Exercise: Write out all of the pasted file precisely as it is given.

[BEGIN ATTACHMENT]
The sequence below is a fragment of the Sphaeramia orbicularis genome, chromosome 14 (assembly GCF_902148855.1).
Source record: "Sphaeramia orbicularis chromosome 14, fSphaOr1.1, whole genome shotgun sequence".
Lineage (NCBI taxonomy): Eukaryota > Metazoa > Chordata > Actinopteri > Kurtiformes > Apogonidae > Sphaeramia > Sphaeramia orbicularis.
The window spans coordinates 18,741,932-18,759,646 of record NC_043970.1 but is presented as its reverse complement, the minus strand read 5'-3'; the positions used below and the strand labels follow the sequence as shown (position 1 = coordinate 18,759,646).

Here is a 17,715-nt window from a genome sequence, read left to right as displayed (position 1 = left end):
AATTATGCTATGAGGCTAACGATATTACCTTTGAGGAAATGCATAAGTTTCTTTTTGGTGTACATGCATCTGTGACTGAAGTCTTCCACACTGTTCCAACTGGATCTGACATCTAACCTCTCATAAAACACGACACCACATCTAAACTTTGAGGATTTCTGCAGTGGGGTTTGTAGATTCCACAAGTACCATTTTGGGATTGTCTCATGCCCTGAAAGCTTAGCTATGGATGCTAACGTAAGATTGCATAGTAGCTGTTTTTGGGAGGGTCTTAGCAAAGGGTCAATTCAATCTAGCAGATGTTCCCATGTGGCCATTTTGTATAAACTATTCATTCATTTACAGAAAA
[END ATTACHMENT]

The sequence below is a fragment of the Sphaeramia orbicularis genome, chromosome 14 (assembly GCF_902148855.1).
Source record: "Sphaeramia orbicularis chromosome 14, fSphaOr1.1, whole genome shotgun sequence".
Lineage (NCBI taxonomy): Eukaryota > Metazoa > Chordata > Actinopteri > Kurtiformes > Apogonidae > Sphaeramia > Sphaeramia orbicularis.
The window spans coordinates 18,741,932-18,759,646 of record NC_043970.1 but is presented as its reverse complement, the minus strand read 5'-3'; the positions used below and the strand labels follow the sequence as shown (position 1 = coordinate 18,759,646).

Here is a 17,715-nt window from a genome sequence, read left to right as displayed (position 1 = left end):
AATTATGCTATGAGGCTAACGATATTACCTTTGAGGAAATGCATAAGTTTCTTTTTGGTGTACATGCATCTGTGACTGAAGTCTTCCACACTGTTCCAACTGGATCTGACATCTAACCTCTCATAAAACACGACACCACATCTAAACTTTGAGGATTTCTGCAGTGGGGTTTGTAGATTCCACAAGTACCATTTTGGGATTGTCTCATGCCCTGAAAGCTTAGCTATGGATGCTAACGTAAGATTGCATAGTAGCTGTTTTTGGGAGGGTCTTAGCAAAGGGTCAATTCAATCTAGCAGATGTTCCCATGTGGCCATTTTGTATAAACTATTCATTCATTTACAGAAAA